BALTIMORE, Md. — During his first trip to an Islamic mosque in his presidency, Barack Obama called upon Christians to “build bridges” with Muslims and vice versa, urging greater tolerance for the Islamic religion, which he contended “has always been a part of America.”
“For a thousand years, people have been drawn to Islam’s message of peace,” Obama said. “The very word Islam comes from ‘Salam’—peace,” he said. “The standard greeting is ‘As-Salaam-Alaikum’—‘Peace be upon you.’”
“Like so many faiths, Islam is rooted in a commitment to compassion and mercy and justice and charity,” he continued. “Whoever wants to enter paradise, the prophet Mohammad taught, let him treat people the way he would love to be treated. For Christians like myself, I’m assuming that sounds familiar.”
“Islam has always been a part of America,” he contended, stating that many of the slaves that came from Africa were Muslim, and that Thomas Jefferson and John Adams possessed copies of the Koran. “So this is not a new thing. Generations of Muslims helped to build our nation.”
Obama also pointed to the historicity of American mosques dating back to the 1800’s, and said that some thought Thomas Jefferson was a Muslim, so Obama is not the first president to be accused of following Islam.
“It’s true. Look it up,” he stated. “I’m in good company.”
During his speech, Obama also called upon the various religions to find common ground and asserted that Christianity and Islam share a common history.
“We are all God’s children. We are all born equal with inherent dignity. And so often we focus on our outward differences and forget how much we share. Christians, Jews, Muslims—We’re all under our faiths descendants of Abraham,” he contended.
“So mere tolerance of different religions is not enough,” Obama said. “Our faiths summon us to embrace our common humanity. … All of us have the task of expressing our religious faith in a way that seeks to build bridges rather than divide.”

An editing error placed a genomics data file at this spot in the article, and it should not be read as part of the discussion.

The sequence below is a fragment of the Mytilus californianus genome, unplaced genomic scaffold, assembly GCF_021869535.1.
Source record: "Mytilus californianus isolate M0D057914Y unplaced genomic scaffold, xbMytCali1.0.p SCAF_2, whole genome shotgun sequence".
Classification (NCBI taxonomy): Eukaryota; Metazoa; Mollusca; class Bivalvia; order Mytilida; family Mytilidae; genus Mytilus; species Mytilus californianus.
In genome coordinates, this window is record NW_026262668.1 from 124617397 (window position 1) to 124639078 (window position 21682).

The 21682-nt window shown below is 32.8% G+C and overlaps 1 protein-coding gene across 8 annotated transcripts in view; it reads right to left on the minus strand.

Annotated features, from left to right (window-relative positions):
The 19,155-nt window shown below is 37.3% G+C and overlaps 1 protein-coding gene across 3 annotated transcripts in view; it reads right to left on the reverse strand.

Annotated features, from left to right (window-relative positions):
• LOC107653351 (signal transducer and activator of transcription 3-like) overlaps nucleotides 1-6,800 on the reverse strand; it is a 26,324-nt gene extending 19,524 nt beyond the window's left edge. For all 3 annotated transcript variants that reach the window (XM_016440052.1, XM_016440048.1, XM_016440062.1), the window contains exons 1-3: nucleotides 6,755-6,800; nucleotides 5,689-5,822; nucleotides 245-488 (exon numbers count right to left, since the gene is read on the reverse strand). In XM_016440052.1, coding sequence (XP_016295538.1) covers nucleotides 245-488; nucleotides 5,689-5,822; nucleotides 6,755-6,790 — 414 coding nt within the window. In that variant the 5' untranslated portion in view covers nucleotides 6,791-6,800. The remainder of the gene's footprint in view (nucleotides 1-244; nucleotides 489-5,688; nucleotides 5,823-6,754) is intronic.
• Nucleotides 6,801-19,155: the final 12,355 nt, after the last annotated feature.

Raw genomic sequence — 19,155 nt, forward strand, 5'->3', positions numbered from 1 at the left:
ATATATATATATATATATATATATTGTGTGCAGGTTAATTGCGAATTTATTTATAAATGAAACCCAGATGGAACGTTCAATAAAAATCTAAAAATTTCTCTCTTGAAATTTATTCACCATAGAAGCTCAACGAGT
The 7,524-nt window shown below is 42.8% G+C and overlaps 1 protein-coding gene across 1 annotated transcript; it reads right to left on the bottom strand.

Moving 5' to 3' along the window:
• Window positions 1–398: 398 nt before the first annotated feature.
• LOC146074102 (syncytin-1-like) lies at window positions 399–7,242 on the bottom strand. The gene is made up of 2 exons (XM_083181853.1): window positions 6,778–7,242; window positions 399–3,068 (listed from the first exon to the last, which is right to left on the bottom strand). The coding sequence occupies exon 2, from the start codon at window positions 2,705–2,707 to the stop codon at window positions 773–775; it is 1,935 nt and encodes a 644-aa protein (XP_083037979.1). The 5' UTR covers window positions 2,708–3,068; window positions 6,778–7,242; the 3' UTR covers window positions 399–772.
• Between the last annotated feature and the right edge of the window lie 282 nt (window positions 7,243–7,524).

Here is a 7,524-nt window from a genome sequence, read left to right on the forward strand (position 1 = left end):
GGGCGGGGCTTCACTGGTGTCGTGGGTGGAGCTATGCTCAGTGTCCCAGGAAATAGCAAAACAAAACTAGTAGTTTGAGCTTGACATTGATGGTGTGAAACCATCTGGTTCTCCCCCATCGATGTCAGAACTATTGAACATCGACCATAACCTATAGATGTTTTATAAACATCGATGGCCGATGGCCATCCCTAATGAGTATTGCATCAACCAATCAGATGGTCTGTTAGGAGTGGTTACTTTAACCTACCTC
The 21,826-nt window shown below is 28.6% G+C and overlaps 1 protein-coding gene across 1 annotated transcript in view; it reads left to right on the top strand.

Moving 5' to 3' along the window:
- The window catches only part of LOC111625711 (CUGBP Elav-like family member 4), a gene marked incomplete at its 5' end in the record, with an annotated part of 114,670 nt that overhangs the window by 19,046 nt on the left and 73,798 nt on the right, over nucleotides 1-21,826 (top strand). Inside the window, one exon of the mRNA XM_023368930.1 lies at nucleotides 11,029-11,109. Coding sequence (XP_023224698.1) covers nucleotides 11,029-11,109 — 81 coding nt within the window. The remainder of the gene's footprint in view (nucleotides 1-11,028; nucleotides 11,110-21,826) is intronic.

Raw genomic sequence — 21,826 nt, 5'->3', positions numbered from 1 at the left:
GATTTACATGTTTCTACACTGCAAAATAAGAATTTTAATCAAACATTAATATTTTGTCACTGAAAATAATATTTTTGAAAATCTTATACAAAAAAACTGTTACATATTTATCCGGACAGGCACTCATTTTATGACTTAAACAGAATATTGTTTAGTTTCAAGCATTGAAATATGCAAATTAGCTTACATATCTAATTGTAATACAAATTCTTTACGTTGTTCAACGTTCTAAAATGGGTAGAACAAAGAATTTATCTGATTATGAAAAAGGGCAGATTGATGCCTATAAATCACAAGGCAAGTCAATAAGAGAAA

He stated that Christians and Muslims should speak out against violent acts committed against one another.
“If we’re serious about freedom of religion—and I’m speaking now to my fellow Christians, who remain the majority in this country—we have to understand, an attack on one faith is an attack on all our faiths,” he said. “And when any religious group is targeted, we all have a responsibility to speak up.”
“[J]ust as faith leaders, including Muslims, must speak out when Christians are persecuted around the world or when anti-semitism is on the rise,” he stated, “because the fact is that there are Christians who are targeted now in the middle east despite having been there for centuries, and there are Jews who have lived in places like France for centuries who now feel obliged to leave because they feel themselves under assault—sometimes by Muslims.”
“Recently, we’ve heard inexcusable political rhetoric against Muslim Americans that has no place in our country,” Obama said. “We have to reject a politics that seeks to manipulate prejudice or bias, and targets people because of religion.”
“We can’t be bystanders to bigotry,” he also stated. “Together, we’ve got to show that America truly protects all faiths. As we protect our country from terrorism, we should not reinforce the ideas and the rhetoric of the terrorists themselves.”
His speech also called for greater representation of Muslims in American life.
“Our television shows should have some [Muslim] characters that are unrelated to national security,” he said. “There was a time when there were no black people on television.”
Obama has asserted on several occasions during his presidency that terrorist groups are not representative of the Islamic religion, which he claims is by and large peaceful.